In an effort to blend the subjects of recent blog posts, I thought today I’d start to look at a few of the key magical texts which would have had an influence on the American Colonies. Much of this entry will be directed by a reading of Owen Davies’ Grimoires: A History of Magic Books and Witchcraft, Magic, & Religion in 17th-Century Massachusetts by Richard Weisman, both of which I highly recommend reading. I am also pulling from The Silver Bullet by Hubert J. Davis and Witches, Ghosts, & Signs by Patrick Gainer. I’ll mostly be looking at the English colonies, but the French and Spanish colonies will also enter into the discussion a bit during later articles.
In general, the magical books of the early colonies came in three flavors: devil’s books, witch-hunting manuals, and grimoires. The Devil’s Book was frequently thought by Puritan settlers to be the ultimate embodiment of human sin—a willful signing away of one’s soul to infernal powers. By simply signing one’s name to such a book, a witch gained all her power and lost all her salvation (I use “her” because the popular conception of a witch tended towards the feminine, though male witches were not uncommon either). Some of the key features of a Devil’s Book and its accompanying rituals were:
The Profaning of the Bible – The witch would have to stamp upon a Bible or otherwise deface it before being allowed to sign. In some cases, a Bible itself was used to sign the witch into the Devil’s service. Several Appalachian tales record instances of witches simply making an “X” in a marred Bible to indicate their pact. In The Silver Bullet, witch Rindy Sue Gose performs this sort of ritual to seal her contract with the Devil:
“Fust, Rinday Sue cut her finger with a knife, and when hit started to bleed, she opened a little Bible and ‘peared to write sumpthin’ in hit with the blood from her finger. The Devil then nipped her on the left shoulder to give her a witchmark so’s she could suckle her familiar. Rindy Sue swore to give her soul to the Devil and to work for him the rest of her born days. Then, the Devil danced with her, and then went into the woods behindst thet tree” (Davis 17).
This action echoes the profaning of the Lord’s name or the recitation of a reversed “Our Father” as a way of breaking the bonds of Christianity for a witch. Not that you should read much into that, of course.
The Use of Blood as Ink – When witches made their mark, they often didn’t actually sign their name. In a time when general literacy was still low (though it should be noted that literacy among Puritan men was quite high for the era), not everyone would be expected to have a “signature.” Instead, they would have a “mark,” often an “X” which they used as an indication of their agreement to a contract. To personalize this mark in the rituals of witchcraft, a witch wouldn’t simply take an inked quill and make a fancy “X,” though. Instead, her blood was an indication that the pact bound her body and soul to the Devil. Puritan minister William Perkins described the process (most business-like) as follows:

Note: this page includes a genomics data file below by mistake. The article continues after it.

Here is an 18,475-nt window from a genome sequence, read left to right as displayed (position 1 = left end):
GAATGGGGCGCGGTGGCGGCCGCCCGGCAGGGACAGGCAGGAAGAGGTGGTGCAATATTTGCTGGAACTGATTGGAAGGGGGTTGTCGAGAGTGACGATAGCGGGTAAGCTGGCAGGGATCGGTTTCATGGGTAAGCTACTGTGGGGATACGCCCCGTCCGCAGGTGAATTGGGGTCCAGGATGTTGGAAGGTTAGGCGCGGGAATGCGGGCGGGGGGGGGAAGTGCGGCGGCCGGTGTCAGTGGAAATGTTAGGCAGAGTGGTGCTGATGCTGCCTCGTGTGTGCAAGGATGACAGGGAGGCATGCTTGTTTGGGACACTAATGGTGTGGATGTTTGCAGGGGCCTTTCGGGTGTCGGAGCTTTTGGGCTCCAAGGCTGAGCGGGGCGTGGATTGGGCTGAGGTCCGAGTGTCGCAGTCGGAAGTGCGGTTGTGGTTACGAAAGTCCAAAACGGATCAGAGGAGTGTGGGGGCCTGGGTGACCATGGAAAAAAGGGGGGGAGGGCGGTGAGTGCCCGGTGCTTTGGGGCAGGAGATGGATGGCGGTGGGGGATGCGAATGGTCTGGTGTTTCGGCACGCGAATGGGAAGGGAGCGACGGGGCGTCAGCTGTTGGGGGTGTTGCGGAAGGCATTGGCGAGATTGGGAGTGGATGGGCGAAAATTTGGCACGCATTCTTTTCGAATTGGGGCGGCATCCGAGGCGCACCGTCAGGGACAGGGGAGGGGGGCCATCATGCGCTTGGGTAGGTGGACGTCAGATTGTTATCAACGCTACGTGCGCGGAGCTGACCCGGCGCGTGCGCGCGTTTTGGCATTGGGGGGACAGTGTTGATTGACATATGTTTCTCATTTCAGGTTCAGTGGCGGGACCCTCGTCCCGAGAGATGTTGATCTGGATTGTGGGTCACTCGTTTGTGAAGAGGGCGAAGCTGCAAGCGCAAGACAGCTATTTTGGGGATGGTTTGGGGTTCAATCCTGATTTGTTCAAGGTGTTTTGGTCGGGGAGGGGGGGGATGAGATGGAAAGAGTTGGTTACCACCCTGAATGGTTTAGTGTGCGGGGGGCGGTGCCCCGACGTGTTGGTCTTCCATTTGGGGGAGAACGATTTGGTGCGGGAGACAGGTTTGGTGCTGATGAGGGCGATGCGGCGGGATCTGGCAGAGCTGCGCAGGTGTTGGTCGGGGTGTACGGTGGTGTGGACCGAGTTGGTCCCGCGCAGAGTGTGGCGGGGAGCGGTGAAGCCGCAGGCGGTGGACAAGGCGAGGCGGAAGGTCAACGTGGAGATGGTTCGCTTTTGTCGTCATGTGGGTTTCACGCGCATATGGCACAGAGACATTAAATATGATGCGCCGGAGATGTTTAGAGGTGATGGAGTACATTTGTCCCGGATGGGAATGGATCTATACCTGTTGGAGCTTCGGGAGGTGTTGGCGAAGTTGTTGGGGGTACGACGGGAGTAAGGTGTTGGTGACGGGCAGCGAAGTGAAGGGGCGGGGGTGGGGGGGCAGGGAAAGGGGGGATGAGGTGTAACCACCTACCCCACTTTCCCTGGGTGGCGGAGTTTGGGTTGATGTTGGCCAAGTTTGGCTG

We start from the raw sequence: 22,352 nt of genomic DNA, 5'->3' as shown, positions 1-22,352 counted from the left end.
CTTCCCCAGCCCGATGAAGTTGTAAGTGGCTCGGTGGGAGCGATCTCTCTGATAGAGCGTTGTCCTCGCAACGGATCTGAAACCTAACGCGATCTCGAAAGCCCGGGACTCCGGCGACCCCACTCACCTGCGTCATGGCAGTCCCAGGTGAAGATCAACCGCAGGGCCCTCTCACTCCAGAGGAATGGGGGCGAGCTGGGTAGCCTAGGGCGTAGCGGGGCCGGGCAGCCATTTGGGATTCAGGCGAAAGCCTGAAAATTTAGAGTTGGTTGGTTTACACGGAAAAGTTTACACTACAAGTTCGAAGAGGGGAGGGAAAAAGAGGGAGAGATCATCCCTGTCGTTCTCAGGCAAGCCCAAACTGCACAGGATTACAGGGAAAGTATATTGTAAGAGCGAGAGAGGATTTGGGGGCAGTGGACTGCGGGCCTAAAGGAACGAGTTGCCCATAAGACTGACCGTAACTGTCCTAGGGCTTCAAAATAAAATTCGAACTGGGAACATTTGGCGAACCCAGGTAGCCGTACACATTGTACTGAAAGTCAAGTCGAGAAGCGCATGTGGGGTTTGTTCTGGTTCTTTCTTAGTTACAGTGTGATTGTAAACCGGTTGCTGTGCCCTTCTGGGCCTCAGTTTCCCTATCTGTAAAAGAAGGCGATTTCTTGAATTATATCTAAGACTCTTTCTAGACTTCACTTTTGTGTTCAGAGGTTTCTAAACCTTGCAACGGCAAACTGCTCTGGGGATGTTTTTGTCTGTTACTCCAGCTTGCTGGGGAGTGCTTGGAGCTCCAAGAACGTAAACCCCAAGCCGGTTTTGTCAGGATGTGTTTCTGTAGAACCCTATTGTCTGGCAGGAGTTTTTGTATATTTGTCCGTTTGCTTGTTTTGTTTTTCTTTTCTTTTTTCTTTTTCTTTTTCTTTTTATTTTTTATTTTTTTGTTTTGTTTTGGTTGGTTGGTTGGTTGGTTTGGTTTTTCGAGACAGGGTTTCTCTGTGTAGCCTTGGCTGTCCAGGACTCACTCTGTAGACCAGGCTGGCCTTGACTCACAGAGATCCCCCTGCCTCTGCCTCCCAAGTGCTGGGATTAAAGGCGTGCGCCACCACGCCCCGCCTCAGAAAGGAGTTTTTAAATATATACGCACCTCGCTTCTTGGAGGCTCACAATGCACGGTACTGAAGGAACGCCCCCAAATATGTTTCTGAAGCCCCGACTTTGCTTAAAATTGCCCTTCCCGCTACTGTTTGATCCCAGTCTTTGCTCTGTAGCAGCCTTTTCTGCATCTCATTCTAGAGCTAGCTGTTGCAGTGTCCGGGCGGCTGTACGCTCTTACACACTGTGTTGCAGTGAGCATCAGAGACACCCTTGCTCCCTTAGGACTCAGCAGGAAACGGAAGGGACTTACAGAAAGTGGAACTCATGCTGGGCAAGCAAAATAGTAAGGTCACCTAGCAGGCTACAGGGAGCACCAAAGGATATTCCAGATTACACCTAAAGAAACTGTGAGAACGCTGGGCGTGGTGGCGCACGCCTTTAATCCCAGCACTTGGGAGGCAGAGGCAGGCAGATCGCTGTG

“The express and manifest compact is so termed, because it is made by solemn words on both parties. For the satisfying hereof, he [the future witch] gives to the devil for the present, either his own handwriting, or some part of his blood as a pledge and earnest penny to bind the bargain” (Weisman 36).
The Devil sometimes used a great iron pen to draw the blood from the witch before having him sign his name, and in cases where the book was not a defaced Bible, the great book contained hundreds of other blood signatures from other witches.
Owen Davies observes in his book that the drawing up of a pact between a witch or sorcerer and an infernal representative was nothing new—look at the legend of Faust for example. What made these New World magical compacts unique was that the witch did not draw up the document herself, but rather was lured into signing a book which she would not take possession of, but rather which remained in the custody of her magical Master. All her magic, then, would be learned without the aid of books, at least in this model of New England Colonial witchcraft. Indeed, the Devil presented himself or his imps to the witch as her means for accomplishing malefic magic rather than gifting her the use of dusty tomes of magical lore and spells. In short, the Devil’s Book was merely a roster of the souls won to his service, and possessed little magical power in and of itself, at least superficially. However, many witches might claim that a deeper reading of the Devil’s Book phenomenon reveals that the act of writing in blood on a sacred object in fact demonstrates a type of very old and powerful magic. Thus, such a book, if it could be wrested from the Devil, would be very powerful, indeed, perhaps containing the magic of all those who had signed before.
Next time we pick up this thread, we’ll be looking at the witch-hunting books, and why they may have actually helped more witches in their spellcrafting than they actually hurt by “revealing” them.
Thanks for reading!